In October, when the scheme was announced, Qdos managing director Michael Harrison — who was also directing the company’s Christmas entry Pantoland at the London Palladium — said the scheme was “a sticking plaster on a very big theatrical wound”.

But in fact, that sticking plaster ended up being pulled violently off the skin of theatre’s recovery, leaving it in even more pain. Shows that went into rehearsal during that lockdown hoping to open in early December found that they mostly rehearsed for nothing: the London Palladium’s panto, for instance, gave just six public performances (plus an invited dress rehearsal that was attended by Prince William and his family) before promptly closing down again. I attended the opening night of A Christmas Carol at the Dominion — which, bizarrely, also turned out to be its last night, too.

The all-star, sell-out concert version of Les Miserables only gave a handful of performances before it, too, was shut down. The cancelled run will now finally take place from May 20 to September 5 (but is no longer quite the all-star version that was promised; instead, the cast are drawn from the West End and national touring companies), before the full production is reinstated from September 25.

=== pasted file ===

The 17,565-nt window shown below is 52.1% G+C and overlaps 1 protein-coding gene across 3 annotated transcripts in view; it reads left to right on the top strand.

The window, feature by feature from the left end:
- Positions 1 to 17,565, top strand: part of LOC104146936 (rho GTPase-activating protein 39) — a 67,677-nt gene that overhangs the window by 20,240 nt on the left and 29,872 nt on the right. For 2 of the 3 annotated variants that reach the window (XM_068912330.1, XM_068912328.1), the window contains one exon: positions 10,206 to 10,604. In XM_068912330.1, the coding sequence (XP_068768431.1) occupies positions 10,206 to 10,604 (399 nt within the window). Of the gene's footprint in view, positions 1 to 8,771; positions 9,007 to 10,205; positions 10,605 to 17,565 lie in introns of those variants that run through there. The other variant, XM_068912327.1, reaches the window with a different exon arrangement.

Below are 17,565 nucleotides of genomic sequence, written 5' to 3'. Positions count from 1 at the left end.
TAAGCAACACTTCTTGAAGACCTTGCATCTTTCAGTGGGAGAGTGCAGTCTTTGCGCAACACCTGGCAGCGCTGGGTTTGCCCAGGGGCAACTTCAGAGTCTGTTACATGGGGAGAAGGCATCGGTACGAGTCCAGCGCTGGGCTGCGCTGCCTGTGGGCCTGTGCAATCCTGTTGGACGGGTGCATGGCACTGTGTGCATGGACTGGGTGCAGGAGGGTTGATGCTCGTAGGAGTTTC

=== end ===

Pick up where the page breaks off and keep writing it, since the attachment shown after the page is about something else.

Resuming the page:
But could theatre now find themselves, again, in the position they were last December? Investing all the time and money in preparing to relaunch, only to find that the proposed terms of that relaunch are simply not possible.

Yes, circumstances can change; last December, it was the arrival of dangerous Covid variants that sent the country back into lockdown. But since then, of course, there’s been the vaccine roll-out, which has already reached everyone over 50, or at least those who want it.

It’s too early to tell, though, just how effective it is at containing the spread of the virus, and whether or not it will protect against the new variants as they emerge. I’m delighted to say that I had my second vaccine a week ago on Wednesday (and my husband had his last second Saturday); but do I want to sit cheek-by-jowl alongside others who either haven’t had them yet or indeed categorically refuse to have them?

The government seems to be leaning towards creating a vaccine passport to get around this problem, with only those who’ve had them being allowed to participate in public events or travel; the Conservative party’s libertarian wing is surely going to push back against that, though, and it will only work if it is truly enforced.

I’m looking forward to theatre returning from May 17, and have already both bought tickets for many events after that as well as RSVP’d my first press invites, too, including (most joyfully) at the Globe, where at least initially social distancing will be enforced (and there will even be a unique opportunity to sit in the Yard, previously only available as standing room).

But if — or when — social distancing is entirely dissolved, perhaps from the aforementioned June 21, I’m not so sure I will be quite so eager to be back. It’s just as well I have a month to get a socially distanced theatre fix in first. On a personal note, it may be just as well that I’m also moving out of London to a new location in the countryside in West Sussex next month, so I won’t be able to see quite as much theatre as before anyway.